Know Your Rights with the Right of First Refusal

“Daunting,” “baffling,” and “headache-inducing” are just a few of the words used to describe the Tenant Opportunity to Purchase Act (TOPA) (also called Tenant’s Right of First Refusal), which covers the buying or selling of a single-family residential rental property in the City of Baltimore. Our clients can be concerned because they knew that the procedures required of landlords and tenants by TOPA can be daunting, especially considering that failure to follow the code can result in criminal charges (and invalidate sales). If a landlord decides to sell or transfer a property, TOPA gives tenants the right of first refusal at buying the home they live in. For landlords, any sale of a single-family residential rental property depends on compliance with procedures set out in TOPA.

Tenant’s Right of First Refusal Procedures

The steps a landlord and tenant must follow are laid out by the Tenant Opportunity to Purchase Act (TOPA) as outlined in the Subtitle 6 of Article 13 of the Baltimore City Code. The process usually begins when a landlord sends their tenant a written offer of sale stating the sale price as well as the terms and conditions of the sale that have been agreed to between the landlord and a third party. To accept the landlord’s offer, the tenant must respond within 30 days of the date the landlord mailed the offer. Sometimes a landlord will enter into a sales contract before mailing a sales offer to the tenant or during the 30-day notice period. Under these circumstances, the landlord must mail a notice of the contract to the tenant. Then the tenant has 30 days to notify the landlord of their intent to purchase the property for at least as much as the amount stated in the contract. But there are other, very specific procedures mandated by TOPA. For example, all correspondence must be sent via first class mail, postage prepaid, with a receipt of the mailing from the post office. The owner must also send copies of all tenant sale offers to Baltimore’s Department of Housing and Community Development. If the tenant plans to use a government program to assist in financing or insuring the purchase, this must be indicated at the time the sales offer is accepted. If the landlord winds up selling the property to a third party for less than what was initially offered to the tenant, the landlord must give the tenant a second chance to purchase the property at the new, more favorable price. TOPA also contains rules about settlement deposits and settlement dates. For example, if the tenant intends to use a government program to help with the purchase, the required deposit may not be greater than that required by that government program. If the tenant does not use such a program, then the deposit may not be more than 7% of the sale price. Settlement dates may not be less than 60 days (and if government assistance is involved, 90 days) after the date of the contract. Also, the sales contract must release the tenant if they cannot secure adequate financing by the settlement date. There are certain exceptions to the TOPA requirements, such as transfers to relatives, transfers from estates and open market sales where the property is listed with a third party licensed real estate agent and certain requirements are met.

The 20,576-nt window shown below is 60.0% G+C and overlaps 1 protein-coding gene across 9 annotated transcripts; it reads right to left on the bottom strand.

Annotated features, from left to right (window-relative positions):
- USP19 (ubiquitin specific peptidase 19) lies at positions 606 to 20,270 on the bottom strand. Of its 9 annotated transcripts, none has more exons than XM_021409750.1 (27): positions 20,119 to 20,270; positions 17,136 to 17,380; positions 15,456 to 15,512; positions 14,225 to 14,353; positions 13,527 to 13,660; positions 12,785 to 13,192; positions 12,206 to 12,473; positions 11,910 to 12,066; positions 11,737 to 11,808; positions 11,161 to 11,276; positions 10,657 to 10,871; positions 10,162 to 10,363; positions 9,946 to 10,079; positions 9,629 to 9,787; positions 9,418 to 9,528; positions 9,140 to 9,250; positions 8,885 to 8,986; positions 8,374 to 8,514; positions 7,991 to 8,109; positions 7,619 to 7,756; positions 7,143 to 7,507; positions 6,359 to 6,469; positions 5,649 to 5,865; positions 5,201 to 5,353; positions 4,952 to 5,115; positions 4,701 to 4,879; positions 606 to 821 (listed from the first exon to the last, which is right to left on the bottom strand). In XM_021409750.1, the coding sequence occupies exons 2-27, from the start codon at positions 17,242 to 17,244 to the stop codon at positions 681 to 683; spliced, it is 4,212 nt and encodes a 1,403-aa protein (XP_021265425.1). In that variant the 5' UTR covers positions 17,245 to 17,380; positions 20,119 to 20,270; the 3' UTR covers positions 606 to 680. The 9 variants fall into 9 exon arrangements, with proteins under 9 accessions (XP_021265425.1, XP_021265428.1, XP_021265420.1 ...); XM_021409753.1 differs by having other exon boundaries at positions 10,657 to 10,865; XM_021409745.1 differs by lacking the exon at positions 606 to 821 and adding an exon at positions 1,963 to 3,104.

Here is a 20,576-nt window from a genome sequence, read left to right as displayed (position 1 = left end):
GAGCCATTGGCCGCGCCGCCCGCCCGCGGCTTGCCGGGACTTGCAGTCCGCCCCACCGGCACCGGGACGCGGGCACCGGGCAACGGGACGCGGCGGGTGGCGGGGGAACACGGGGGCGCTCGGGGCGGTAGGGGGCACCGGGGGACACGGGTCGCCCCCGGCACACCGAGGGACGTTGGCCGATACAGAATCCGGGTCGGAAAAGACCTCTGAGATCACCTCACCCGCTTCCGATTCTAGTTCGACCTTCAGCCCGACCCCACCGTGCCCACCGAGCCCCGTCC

Let Lusk Law Help

Lusk Law, LLC, represents sellers and purchasers in transactions, including handling TOPA compliance, as well handling litigation arising out of the purchase and sale of real property. Contact our office at (443) 535-9715 if you need legal advice about TOPA/Tenant’s Right of First Refusal.